The creatures at the Belle Isle Aquarium look forward to your visit
The Belle Isle Aquarium will reopen on Friday, relieving the ennui that has set in among fish, eels, and frogs since the building closed to visitors last March as a response to the onset of the pandemic.
"The fish actually react to people so there's a lot of enrichment with people coming by and seeing them and then when no one was around, they just kind of become lethargic,” said Dr. Paul Shuert, a curator at the Aquarium. “There's no excitement for them."
To keep the animals entertained during the 16-month closure, staff painted on the glass of their tanks. But that’s not to say that there wasn’t any activity inside the building.
The Belle Isle Conservancy, which oversees the Aquarium, made an effort to renovate the facility while its doors were closed to the public. The Conservancy spent $1.2 million to update the facility, which was the first aquarium in the country when it opened in 1904.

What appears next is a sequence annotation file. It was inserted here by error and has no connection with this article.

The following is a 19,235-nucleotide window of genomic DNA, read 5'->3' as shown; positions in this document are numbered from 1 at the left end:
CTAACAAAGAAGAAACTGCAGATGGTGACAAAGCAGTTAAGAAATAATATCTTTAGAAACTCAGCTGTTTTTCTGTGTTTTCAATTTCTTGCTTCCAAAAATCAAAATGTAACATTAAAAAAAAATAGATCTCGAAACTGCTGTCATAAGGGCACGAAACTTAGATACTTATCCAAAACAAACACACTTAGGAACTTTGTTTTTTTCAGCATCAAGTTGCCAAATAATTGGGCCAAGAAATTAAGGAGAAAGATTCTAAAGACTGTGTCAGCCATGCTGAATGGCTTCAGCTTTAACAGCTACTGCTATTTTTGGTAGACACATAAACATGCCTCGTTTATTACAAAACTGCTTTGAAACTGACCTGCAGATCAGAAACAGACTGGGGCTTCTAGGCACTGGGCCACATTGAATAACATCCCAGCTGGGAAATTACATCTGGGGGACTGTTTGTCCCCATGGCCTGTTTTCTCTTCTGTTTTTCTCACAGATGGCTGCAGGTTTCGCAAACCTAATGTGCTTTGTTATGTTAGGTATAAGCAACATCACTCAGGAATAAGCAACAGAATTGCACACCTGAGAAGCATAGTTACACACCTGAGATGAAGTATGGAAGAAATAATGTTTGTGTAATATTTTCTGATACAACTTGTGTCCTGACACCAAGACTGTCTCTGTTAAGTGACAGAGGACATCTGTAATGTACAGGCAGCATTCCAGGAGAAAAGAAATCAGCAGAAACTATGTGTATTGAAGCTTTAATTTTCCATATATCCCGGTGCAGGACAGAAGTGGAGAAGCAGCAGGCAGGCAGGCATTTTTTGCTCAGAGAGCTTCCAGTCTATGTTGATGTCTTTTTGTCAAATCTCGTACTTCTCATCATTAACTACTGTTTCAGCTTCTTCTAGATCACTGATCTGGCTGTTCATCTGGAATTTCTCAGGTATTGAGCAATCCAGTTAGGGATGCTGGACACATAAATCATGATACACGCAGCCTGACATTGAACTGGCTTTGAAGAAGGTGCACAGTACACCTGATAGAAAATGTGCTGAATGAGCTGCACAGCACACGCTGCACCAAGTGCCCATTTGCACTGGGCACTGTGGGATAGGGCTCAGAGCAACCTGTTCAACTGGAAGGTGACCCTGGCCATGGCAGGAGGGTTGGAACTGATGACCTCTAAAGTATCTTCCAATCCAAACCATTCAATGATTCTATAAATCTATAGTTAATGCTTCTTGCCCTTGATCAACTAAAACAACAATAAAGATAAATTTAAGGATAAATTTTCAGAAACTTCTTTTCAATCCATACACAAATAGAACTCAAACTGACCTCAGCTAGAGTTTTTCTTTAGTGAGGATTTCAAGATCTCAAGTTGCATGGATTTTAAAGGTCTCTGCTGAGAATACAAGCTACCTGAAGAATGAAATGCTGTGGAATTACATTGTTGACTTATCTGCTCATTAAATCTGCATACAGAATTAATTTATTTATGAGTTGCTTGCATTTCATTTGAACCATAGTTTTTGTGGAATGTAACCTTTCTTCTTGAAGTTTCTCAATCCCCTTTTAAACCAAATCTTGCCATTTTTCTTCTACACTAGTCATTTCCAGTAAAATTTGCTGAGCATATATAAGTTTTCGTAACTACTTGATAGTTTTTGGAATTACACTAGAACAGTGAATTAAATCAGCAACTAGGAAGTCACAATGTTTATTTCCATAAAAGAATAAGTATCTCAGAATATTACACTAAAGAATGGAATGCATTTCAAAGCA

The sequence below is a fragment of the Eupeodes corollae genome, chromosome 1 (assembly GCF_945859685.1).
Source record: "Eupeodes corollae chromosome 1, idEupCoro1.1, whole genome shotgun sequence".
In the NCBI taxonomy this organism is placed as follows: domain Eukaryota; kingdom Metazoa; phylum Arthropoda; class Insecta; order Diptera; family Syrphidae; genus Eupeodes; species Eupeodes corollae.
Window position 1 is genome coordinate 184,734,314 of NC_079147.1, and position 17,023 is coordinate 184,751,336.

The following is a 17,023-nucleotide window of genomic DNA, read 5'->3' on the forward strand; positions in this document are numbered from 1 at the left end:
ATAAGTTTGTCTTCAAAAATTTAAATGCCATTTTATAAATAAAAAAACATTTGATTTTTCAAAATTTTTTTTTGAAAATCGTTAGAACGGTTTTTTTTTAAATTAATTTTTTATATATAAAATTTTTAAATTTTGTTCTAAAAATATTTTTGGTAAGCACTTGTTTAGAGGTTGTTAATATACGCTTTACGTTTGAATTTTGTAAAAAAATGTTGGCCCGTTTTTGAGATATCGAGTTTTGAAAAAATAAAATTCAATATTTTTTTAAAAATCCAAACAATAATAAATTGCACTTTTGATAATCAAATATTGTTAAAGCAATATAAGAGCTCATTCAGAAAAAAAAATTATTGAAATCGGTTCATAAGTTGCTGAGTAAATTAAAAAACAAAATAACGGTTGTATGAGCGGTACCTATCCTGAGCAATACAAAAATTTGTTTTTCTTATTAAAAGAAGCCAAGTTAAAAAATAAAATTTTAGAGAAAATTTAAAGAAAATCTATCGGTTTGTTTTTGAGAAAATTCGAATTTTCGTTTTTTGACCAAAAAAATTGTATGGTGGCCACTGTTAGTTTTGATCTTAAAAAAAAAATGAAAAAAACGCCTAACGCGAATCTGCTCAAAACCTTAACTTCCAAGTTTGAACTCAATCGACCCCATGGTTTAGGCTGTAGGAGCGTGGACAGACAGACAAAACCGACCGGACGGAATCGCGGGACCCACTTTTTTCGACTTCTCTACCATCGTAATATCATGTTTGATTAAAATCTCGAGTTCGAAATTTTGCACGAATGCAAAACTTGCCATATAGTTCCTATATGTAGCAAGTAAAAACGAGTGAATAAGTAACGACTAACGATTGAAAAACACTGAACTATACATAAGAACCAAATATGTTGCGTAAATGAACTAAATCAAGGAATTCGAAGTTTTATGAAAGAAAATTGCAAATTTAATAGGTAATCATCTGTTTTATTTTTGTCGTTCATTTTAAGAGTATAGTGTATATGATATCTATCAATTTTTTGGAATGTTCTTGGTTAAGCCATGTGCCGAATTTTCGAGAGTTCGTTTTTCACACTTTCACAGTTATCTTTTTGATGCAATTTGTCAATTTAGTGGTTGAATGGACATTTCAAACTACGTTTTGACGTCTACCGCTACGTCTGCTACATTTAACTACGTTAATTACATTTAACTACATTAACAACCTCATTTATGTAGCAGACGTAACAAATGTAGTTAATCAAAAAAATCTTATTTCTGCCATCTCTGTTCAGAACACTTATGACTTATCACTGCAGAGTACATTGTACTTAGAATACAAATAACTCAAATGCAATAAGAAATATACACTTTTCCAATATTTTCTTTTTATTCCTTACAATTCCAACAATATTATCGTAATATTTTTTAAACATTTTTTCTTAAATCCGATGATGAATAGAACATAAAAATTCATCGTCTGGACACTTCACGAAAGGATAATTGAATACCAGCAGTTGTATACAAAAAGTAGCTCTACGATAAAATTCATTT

Some of the funds went toward refurbishing the building, which was designed by famed Detroit architect Albert Kahn. The Conservancy restored the dulled tiles on the arched ceilings of the buildings to the luster that was originally intended to evoke an underwater experience.
Michele Hodges, who heads the Conservancy, said the pandemic-imposed closure offered an “opportunity” to make some much-needed upgrades to the aging building. “You'll see the evidence of that and the beauty of the tanks, which are crystal clear.”
She also pointed to three new exhibits, including her favorite, which features a variety of axolotl, or “walking fish” that Hodges said might resemble mud puppies to some locals.
Hodges said the Conservancy has also raised additional funds for a suspended dock that will serve as an educational site over Lake Takoma, which sits within Belle Isle.
The Aquarium was closed to the public in 2005 due to the economic downturn. The Belle Isle Conservancy reopened the site in late 2012.